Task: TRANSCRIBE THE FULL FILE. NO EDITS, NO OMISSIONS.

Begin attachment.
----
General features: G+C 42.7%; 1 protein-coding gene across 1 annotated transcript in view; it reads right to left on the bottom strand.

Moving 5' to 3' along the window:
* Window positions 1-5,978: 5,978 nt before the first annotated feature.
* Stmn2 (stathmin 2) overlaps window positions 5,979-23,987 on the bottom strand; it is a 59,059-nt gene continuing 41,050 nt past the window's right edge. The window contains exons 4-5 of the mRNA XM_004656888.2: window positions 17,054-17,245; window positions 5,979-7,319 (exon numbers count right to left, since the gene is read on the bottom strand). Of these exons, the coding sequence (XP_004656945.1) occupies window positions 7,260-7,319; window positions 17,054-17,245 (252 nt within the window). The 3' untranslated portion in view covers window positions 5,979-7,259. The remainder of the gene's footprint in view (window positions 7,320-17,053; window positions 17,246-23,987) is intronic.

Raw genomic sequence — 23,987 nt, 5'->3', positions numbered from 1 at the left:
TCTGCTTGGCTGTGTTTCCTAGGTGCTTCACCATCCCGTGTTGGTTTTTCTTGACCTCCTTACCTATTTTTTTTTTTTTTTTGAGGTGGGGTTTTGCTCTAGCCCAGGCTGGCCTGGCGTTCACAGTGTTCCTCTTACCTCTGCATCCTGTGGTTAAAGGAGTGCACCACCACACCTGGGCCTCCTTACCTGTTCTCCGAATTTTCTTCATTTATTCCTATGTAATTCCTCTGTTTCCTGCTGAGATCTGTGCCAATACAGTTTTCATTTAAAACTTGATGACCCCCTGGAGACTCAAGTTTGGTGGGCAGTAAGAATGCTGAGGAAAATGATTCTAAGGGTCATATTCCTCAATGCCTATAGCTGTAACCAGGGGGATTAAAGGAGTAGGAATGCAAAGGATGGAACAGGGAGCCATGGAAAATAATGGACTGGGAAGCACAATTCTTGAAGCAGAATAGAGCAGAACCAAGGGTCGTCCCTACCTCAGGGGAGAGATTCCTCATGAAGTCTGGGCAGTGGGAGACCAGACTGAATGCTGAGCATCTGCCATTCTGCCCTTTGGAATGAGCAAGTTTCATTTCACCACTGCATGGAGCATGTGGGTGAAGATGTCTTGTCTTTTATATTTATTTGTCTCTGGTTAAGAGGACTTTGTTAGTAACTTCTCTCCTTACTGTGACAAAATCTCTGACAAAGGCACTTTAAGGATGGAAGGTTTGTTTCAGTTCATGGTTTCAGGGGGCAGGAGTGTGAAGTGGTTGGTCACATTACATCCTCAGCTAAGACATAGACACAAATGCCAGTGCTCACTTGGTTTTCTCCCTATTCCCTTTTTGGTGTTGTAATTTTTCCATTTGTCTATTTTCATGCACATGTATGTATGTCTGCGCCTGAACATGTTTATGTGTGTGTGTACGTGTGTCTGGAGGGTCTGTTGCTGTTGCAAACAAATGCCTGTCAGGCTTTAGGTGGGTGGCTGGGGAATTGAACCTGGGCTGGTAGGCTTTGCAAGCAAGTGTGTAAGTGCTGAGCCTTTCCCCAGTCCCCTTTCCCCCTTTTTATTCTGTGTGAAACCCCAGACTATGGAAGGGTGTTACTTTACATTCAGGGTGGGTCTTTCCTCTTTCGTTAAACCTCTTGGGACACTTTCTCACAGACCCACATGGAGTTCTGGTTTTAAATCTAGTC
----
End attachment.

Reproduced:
General features: G+C 42.7%; 1 protein-coding gene across 1 annotated transcript in view; it reads right to left on the bottom strand.

Moving 5' to 3' along the window:
* Window positions 1-5,978: 5,978 nt before the first annotated feature.
* Stmn2 (stathmin 2) overlaps window positions 5,979-23,987 on the bottom strand; it is a 59,059-nt gene continuing 41,050 nt past the window's right edge. The window contains exons 4-5 of the mRNA XM_004656888.2: window positions 17,054-17,245; window positions 5,979-7,319 (exon numbers count right to left, since the gene is read on the bottom strand). Of these exons, the coding sequence (XP_004656945.1) occupies window positions 7,260-7,319; window positions 17,054-17,245 (252 nt within the window). The 3' untranslated portion in view covers window positions 5,979-7,259. The remainder of the gene's footprint in view (window positions 7,320-17,053; window positions 17,246-23,987) is intronic.

Raw genomic sequence — 23,987 nt, 5'->3', positions numbered from 1 at the left:
TCTGCTTGGCTGTGTTTCCTAGGTGCTTCACCATCCCGTGTTGGTTTTTCTTGACCTCCTTACCTATTTTTTTTTTTTTTTTGAGGTGGGGTTTTGCTCTAGCCCAGGCTGGCCTGGCGTTCACAGTGTTCCTCTTACCTCTGCATCCTGTGGTTAAAGGAGTGCACCACCACACCTGGGCCTCCTTACCTGTTCTCCGAATTTTCTTCATTTATTCCTATGTAATTCCTCTGTTTCCTGCTGAGATCTGTGCCAATACAGTTTTCATTTAAAACTTGATGACCCCCTGGAGACTCAAGTTTGGTGGGCAGTAAGAATGCTGAGGAAAATGATTCTAAGGGTCATATTCCTCAATGCCTATAGCTGTAACCAGGGGGATTAAAGGAGTAGGAATGCAAAGGATGGAACAGGGAGCCATGGAAAATAATGGACTGGGAAGCACAATTCTTGAAGCAGAATAGAGCAGAACCAAGGGTCGTCCCTACCTCAGGGGAGAGATTCCTCATGAAGTCTGGGCAGTGGGAGACCAGACTGAATGCTGAGCATCTGCCATTCTGCCCTTTGGAATGAGCAAGTTTCATTTCACCACTGCATGGAGCATGTGGGTGAAGATGTCTTGTCTTTTATATTTATTTGTCTCTGGTTAAGAGGACTTTGTTAGTAACTTCTCTCCTTACTGTGACAAAATCTCTGACAAAGGCACTTTAAGGATGGAAGGTTTGTTTCAGTTCATGGTTTCAGGGGGCAGGAGTGTGAAGTGGTTGGTCACATTACATCCTCAGCTAAGACATAGACACAAATGCCAGTGCTCACTTGGTTTTCTCCCTATTCCCTTTTTGGTGTTGTAATTTTTCCATTTGTCTATTTTCATGCACATGTATGTATGTCTGCGCCTGAACATGTTTATGTGTGTGTGTACGTGTGTCTGGAGGGTCTGTTGCTGTTGCAAACAAATGCCTGTCAGGCTTTAGGTGGGTGGCTGGGGAATTGAACCTGGGCTGGTAGGCTTTGCAAGCAAGTGTGTAAGTGCTGAGCCTTTCCCCAGTCCCCTTTCCCCCTTTTTATTCTGTGTGAAACCCCAGACTATGGAAGGGTGTTACTTTACATTCAGGGTGGGTCTTTCCTCTTTCGTTAAACCTCTTGGGACACTTTCTCACAGACCCACATGGAGTTCTGGTTTTAAATCTAGTC